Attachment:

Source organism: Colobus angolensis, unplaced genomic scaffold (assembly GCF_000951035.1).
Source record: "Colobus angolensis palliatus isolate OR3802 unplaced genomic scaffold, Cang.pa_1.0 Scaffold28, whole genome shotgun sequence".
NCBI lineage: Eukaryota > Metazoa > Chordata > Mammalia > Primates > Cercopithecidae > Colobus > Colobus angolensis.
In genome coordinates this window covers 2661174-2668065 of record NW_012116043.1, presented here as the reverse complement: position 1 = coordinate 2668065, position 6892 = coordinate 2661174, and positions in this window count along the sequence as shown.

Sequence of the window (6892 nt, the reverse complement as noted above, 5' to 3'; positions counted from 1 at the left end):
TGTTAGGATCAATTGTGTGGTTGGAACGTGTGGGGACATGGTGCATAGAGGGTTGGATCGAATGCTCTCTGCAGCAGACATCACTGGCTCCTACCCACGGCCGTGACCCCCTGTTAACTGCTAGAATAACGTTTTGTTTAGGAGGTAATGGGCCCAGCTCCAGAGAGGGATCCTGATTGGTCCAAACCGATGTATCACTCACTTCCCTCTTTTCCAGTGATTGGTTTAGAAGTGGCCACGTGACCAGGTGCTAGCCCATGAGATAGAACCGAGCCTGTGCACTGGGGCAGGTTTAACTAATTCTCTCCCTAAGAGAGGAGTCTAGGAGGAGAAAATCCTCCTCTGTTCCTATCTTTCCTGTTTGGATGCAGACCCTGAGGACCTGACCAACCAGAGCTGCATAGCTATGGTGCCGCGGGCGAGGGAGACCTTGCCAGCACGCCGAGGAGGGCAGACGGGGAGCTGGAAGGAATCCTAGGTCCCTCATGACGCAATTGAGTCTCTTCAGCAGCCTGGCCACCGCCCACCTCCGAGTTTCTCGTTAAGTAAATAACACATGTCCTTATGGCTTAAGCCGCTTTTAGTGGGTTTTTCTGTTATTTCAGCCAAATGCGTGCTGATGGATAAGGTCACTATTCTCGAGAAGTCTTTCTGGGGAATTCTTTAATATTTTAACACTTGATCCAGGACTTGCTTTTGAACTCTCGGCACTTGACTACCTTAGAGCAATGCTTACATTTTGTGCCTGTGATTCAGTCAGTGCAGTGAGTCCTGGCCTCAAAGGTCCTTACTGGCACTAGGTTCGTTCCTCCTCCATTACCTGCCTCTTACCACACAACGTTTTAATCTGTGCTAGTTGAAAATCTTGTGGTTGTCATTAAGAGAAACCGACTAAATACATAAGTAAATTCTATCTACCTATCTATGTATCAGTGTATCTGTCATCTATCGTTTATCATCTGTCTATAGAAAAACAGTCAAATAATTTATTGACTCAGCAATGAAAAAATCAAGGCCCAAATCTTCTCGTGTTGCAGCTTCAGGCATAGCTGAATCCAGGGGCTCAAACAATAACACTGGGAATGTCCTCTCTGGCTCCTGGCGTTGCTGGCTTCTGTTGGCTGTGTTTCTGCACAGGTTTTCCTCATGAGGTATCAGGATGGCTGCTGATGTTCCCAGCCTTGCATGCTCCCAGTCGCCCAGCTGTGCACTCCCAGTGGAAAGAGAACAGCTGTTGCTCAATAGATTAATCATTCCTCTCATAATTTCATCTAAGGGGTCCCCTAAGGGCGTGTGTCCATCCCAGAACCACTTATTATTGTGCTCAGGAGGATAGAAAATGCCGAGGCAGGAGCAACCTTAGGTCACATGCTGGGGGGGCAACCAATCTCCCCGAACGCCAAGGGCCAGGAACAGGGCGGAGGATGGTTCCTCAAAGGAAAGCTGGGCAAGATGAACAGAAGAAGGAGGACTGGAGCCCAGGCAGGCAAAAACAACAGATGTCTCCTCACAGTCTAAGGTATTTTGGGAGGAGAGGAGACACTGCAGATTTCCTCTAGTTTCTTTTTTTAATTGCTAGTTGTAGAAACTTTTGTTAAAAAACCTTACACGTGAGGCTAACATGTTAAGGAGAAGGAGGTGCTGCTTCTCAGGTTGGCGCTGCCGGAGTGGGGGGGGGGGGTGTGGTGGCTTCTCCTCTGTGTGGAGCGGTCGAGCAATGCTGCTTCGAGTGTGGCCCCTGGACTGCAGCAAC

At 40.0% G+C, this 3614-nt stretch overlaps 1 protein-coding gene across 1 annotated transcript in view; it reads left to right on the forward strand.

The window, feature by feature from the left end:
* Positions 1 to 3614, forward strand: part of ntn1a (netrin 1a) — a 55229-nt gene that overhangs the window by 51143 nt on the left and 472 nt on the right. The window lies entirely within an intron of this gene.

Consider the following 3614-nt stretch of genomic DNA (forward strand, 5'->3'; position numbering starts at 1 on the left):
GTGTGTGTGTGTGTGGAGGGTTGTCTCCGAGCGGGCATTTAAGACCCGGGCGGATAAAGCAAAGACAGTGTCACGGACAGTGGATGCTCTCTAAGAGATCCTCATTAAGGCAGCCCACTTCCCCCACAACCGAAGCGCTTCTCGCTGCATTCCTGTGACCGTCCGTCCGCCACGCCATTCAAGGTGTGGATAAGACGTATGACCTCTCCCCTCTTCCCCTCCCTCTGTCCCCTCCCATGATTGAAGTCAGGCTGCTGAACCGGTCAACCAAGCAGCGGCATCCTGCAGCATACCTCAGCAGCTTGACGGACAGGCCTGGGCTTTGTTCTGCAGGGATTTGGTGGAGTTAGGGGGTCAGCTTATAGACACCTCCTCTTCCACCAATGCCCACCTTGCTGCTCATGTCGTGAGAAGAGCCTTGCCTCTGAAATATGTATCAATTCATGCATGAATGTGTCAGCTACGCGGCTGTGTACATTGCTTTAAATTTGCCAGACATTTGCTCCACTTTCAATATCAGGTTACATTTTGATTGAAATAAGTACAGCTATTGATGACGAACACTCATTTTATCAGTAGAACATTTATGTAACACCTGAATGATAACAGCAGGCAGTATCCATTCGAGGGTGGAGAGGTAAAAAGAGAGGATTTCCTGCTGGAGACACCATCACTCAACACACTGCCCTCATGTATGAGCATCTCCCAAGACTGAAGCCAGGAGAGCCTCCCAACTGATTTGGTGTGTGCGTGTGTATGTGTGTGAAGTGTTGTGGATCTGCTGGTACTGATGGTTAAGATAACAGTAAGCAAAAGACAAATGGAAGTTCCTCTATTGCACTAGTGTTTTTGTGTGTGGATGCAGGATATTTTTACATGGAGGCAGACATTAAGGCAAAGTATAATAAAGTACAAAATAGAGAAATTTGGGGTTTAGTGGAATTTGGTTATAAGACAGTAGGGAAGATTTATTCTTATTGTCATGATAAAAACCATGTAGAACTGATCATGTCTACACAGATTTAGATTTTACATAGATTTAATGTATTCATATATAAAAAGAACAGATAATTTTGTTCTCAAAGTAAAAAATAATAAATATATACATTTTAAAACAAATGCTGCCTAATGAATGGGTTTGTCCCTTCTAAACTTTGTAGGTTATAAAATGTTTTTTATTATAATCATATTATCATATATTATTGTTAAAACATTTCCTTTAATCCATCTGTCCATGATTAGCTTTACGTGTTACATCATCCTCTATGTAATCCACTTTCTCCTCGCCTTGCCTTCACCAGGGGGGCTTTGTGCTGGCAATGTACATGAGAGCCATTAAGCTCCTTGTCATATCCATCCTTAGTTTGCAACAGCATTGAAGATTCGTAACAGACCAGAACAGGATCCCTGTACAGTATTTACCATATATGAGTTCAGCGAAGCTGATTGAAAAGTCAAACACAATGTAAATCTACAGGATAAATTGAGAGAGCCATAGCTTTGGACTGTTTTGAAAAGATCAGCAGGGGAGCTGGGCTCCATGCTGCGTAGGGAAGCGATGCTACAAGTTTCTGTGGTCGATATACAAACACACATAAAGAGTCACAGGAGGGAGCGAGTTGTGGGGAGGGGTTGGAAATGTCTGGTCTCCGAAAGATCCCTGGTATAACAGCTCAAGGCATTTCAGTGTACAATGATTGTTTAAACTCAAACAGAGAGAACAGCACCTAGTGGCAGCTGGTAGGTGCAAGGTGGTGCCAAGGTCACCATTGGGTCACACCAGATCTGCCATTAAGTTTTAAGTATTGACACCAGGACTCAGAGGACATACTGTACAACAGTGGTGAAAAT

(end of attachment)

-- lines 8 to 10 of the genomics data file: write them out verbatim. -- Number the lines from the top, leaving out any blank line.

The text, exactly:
The window, feature by feature from the left end:
* Positions 1 to 3614, forward strand: part of ntn1a (netrin 1a) — a 55229-nt gene that overhangs the window by 51143 nt on the left and 472 nt on the right. The window lies entirely within an intron of this gene.

Consider the following 3614-nt stretch of genomic DNA (forward strand, 5'->3'; position numbering starts at 1 on the left):